Adding Fruit to Beer, Adding Beer to Bread

I’ve been baking more bread lately, and most often I will make my dough ala Jim Lahey’s no-knead method with a 24-hour fermentation that develops the gluten and contributes full flavor. However, sometimes I won’t be able to bake bread 24 hours after I assemble the dough and require quicker turnaround. One trick for faking the flavor of a well-fermented bread is to use another fermented product: beer! And I have had plenty of beer on hand that I was in no rush to drink (namely the peanut porter).

To make this bread I simply follow a recipe of 2% salt, 0.5% yeast, and 75-80% beer in baker’s percentages (weights given as percentages of the weight of flour). For a small loaf I might use 6-8 oz of flour, for a loaf to share I might use 12-16 oz of flour.


You can see some of the gummy bit in the middle of the slices in back.

The first few times I made bread this way, the beer was very apparent, but not unpleasant. The beer contributed a boozy, vaguely peanut and chocolate character. The bread, baked on preheated stone at my oven’s max temperature, had a toothy crust with delicious, dark melanoidins. However, the last couple of times I’ve made the bread, the middle of the bread has been gummy and very unappetizing, and the flavor of the bread has been dominated by salt. I do not know what has brought these results about, since my method and recipe have gone unchanged. However, there is considerable variability in my fermentation and bake time that I haven’t taken notes on, and that could be to blame. On the whole, it’s kind of fun to bake bread made with beer, but I don’t think it’s a technique I’d make a habit of using except in those unfortunate times where it feels like a step up from dumping beer down the drain.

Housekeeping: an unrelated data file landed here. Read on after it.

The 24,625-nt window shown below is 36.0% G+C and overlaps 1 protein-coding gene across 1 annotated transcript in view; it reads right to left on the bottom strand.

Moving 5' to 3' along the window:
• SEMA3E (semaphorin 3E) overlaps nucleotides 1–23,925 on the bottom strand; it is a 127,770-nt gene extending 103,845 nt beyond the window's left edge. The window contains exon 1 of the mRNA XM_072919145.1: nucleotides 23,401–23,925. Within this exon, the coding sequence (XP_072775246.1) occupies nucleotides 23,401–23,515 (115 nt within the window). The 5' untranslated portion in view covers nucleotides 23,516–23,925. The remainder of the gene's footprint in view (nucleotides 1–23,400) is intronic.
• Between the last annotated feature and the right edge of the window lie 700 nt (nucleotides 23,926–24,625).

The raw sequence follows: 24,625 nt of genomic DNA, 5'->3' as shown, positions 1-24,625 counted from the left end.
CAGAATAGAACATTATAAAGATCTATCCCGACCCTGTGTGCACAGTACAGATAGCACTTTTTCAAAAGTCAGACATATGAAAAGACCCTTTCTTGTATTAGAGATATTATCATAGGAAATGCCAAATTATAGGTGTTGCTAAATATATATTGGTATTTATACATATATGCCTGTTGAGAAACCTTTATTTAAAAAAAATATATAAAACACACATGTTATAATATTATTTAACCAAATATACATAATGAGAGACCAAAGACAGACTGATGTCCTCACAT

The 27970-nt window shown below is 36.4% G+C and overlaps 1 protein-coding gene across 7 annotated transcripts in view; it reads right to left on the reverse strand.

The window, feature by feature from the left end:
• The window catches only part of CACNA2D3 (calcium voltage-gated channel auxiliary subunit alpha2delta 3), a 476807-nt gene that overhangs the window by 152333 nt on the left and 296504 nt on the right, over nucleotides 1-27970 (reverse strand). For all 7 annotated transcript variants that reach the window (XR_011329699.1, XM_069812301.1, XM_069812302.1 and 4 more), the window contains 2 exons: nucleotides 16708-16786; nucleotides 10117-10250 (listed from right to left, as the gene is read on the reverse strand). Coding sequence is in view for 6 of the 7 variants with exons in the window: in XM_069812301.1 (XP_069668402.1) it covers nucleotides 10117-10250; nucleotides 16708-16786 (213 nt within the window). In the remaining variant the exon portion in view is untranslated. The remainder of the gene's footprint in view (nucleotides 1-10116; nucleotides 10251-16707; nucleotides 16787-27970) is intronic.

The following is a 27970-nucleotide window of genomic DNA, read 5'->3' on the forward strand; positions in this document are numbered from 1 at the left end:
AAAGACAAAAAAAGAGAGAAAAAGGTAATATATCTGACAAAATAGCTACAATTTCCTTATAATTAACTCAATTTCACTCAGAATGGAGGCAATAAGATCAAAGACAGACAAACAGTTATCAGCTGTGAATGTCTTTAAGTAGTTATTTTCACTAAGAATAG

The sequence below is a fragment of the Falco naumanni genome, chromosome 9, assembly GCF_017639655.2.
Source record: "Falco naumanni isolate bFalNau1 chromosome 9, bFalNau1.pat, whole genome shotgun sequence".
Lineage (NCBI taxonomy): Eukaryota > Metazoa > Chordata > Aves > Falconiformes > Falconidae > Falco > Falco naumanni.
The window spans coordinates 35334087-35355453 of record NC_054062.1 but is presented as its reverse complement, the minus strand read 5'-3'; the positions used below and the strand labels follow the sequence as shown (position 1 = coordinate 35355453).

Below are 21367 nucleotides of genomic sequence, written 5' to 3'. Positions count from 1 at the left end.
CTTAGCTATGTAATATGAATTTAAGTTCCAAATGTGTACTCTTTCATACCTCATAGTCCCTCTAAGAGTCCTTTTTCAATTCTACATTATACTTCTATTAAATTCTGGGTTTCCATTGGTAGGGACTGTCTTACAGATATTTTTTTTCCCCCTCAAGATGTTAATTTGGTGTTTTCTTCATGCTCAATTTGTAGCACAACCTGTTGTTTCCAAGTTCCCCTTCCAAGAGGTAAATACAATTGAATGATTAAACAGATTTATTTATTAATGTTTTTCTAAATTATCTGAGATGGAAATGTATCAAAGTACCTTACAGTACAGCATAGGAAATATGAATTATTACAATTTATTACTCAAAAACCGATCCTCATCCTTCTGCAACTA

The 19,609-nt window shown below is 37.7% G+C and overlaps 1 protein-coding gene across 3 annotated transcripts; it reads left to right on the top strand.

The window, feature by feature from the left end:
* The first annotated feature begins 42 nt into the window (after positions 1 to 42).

I also recently pursued an idea of Colleen’s with my very last bottle of Saison du Pom. Colleen had long been interested in adding pomegranate to the beer. I crushed some seeds over the glass to add their juice, and on Colleen’s request I dropped in about two dozen whole seeds. Below are my notes:

pomsaisonAroma: Like before, the prominent scent of pomegranate molasses, except a little more muddled. I couldn’t discern any other distinct aroma, although over time the beer took on a minty scent.

Appearance: When held up to the light the beer appeared an inviting shade of pink, like grapefruit juice. On the table in our dim apartment, it looked ruddy and unappetizing. The pips do a funny dance up and down in the glass as bubbles of carbonation nucleate on them, carry them to the surface, and then burst letting the pip fall back to the bottom of the glass.

Flavor: Muddled, with the molasses and fresh juice apparently clashing. Some kind of weird minty flavor results. The flavor of this did not appeal to me at all.

Mouthfeel: Colleen wanted me to leave the pips in, and though she enjoyed them for me it was not a plus. They were distracting and didn’t add much novelty or fun factor for me. Puts a new spin on “chewy” as an adjective for beer.

Overall: Colleen really liked it. I didn’t like it at all. Unfortunately, once she left the room I poured it down the drain, not realizing she’d asked me to save some for when she came back.


1 thought on “Adding Fruit to Beer, Adding Beer to Bread

  1. Pingback: Starting with Sourdough | Pizza & Beer

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